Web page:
Duke Surgery Patient Safety: An open-source application for anonymous reporting of adverse and near-miss surgical events

Ricardo Pietrobon, Raquel Lima, Anand Shah, Danny O. Jacobs, Matthew Harker, Mariana McCready, Henrique Martins, William Richardson

Research output: Contribution to journalArticle

2 Scopus citations

Abstract

Background: Studies have shown that 4% of hospitalized patients suffer from an adverse event caused by the medical treatment administered. Some institutions have created systems to encourage medical workers to report these adverse events. However, these systems often prove to be inadequate and/or ineffective for reviewing the data collected and improving the outcomes in patient safety. Objective: To describe the Web-application Duke Surgery Patient Safety, designed for the anonymous reporting of adverse and near-miss events as well as scheduled reporting to surgeons and hospital administration. Software architecture: DSPS was developed primarily using Java language running on a Tomcat server and with MySQL database as its backend. Results: Formal and field usability tests were used to aid in development of DSPS. Extensive experience with DSPS at our institution indicate that DSPS is easy to learn and use, has good speed, provides needed functionality, and is well received by both adverse-event reporters and administrators. Discussion: This is the first description of an open-source application for reporting patient safety, which allows the distribution of the application to other institutions in addition for its ability to adapt to the needs of different departments. DSPS provides a mechanism for anonymous reporting of adverse events and helps to administer Patient Safety initiatives. Conclusion: The modifiable framework of DSPS allows adherence to evolving national data standards. The open-source design of DSPS permits surgical departments with existing reporting mechanisms to integrate them with DSPS. The DSPS application is distributed under the GNU General Public License.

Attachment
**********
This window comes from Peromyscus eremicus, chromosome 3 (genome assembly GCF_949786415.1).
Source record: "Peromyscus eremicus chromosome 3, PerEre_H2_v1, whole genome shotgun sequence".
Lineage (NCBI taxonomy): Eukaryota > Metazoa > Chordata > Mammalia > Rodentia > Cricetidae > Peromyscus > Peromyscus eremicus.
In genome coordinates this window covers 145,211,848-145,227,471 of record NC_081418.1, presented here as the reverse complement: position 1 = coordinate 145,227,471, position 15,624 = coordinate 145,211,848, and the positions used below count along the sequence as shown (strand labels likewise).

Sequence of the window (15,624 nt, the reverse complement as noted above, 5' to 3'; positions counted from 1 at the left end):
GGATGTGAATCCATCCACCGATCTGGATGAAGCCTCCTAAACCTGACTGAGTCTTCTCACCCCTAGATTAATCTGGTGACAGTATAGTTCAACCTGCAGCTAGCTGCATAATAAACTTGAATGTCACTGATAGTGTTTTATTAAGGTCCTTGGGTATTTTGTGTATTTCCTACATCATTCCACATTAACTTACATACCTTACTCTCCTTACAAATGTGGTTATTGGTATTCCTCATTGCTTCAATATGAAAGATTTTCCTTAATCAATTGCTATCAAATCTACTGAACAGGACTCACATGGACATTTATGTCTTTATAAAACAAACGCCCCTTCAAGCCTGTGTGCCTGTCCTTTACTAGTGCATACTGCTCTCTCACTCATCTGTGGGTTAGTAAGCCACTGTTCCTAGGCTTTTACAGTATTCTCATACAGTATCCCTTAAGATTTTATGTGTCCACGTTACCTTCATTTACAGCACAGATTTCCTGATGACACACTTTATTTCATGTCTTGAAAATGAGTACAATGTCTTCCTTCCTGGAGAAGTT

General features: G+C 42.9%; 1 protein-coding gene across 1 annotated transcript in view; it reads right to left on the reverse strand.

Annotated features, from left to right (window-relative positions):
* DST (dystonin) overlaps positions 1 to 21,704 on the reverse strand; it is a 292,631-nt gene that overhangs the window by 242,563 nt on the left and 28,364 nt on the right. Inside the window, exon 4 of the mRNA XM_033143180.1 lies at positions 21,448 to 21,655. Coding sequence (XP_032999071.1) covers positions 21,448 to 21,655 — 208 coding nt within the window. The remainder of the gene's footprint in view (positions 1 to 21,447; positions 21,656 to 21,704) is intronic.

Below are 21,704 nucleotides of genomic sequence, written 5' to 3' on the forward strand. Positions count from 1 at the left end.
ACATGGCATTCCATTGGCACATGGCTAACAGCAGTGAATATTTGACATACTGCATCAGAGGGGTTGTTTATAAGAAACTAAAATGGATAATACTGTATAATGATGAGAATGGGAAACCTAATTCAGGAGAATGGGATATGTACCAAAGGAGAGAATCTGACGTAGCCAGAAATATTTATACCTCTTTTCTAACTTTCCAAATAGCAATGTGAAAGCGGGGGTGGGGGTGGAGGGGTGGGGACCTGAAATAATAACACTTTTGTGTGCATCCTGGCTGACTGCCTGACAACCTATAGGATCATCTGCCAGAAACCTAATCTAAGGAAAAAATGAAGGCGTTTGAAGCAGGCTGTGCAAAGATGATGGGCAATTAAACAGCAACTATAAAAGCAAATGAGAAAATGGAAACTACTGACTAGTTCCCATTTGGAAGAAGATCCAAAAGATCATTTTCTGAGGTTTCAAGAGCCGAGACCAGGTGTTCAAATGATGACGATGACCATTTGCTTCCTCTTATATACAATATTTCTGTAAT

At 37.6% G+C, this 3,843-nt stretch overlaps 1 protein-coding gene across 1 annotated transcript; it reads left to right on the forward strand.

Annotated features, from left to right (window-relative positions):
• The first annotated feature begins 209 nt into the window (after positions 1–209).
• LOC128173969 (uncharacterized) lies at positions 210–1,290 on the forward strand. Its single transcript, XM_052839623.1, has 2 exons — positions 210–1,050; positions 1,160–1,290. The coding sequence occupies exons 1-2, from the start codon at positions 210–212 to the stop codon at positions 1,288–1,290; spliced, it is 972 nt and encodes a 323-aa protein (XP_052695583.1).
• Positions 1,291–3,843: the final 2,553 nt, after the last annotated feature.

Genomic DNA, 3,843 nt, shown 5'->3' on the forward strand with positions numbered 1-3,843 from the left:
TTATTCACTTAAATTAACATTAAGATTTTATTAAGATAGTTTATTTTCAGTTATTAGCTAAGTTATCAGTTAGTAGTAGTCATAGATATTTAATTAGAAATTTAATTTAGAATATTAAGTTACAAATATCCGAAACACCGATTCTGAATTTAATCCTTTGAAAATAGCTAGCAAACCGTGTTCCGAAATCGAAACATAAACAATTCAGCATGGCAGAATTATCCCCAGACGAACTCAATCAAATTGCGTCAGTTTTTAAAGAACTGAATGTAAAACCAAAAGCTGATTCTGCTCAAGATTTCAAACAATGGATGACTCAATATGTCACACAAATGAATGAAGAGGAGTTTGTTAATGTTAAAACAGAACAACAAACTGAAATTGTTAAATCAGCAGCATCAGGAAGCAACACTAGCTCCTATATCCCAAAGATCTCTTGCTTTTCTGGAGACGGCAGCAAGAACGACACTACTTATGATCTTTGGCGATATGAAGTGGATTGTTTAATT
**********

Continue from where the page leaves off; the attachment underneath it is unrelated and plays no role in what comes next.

Original languageEnglish (US)
Article number5
JournalAnnals of Surgical Innovation and Research
Volume1
DOIs
StatePublished - May 1 2007

ASJC Scopus subject areas

  • Surgery

Fingerprint Dive into the research topics of 'Duke Surgery Patient Safety: An open-source application for anonymous reporting of adverse and near-miss surgical events'. Together they form a unique fingerprint.

  • Cite this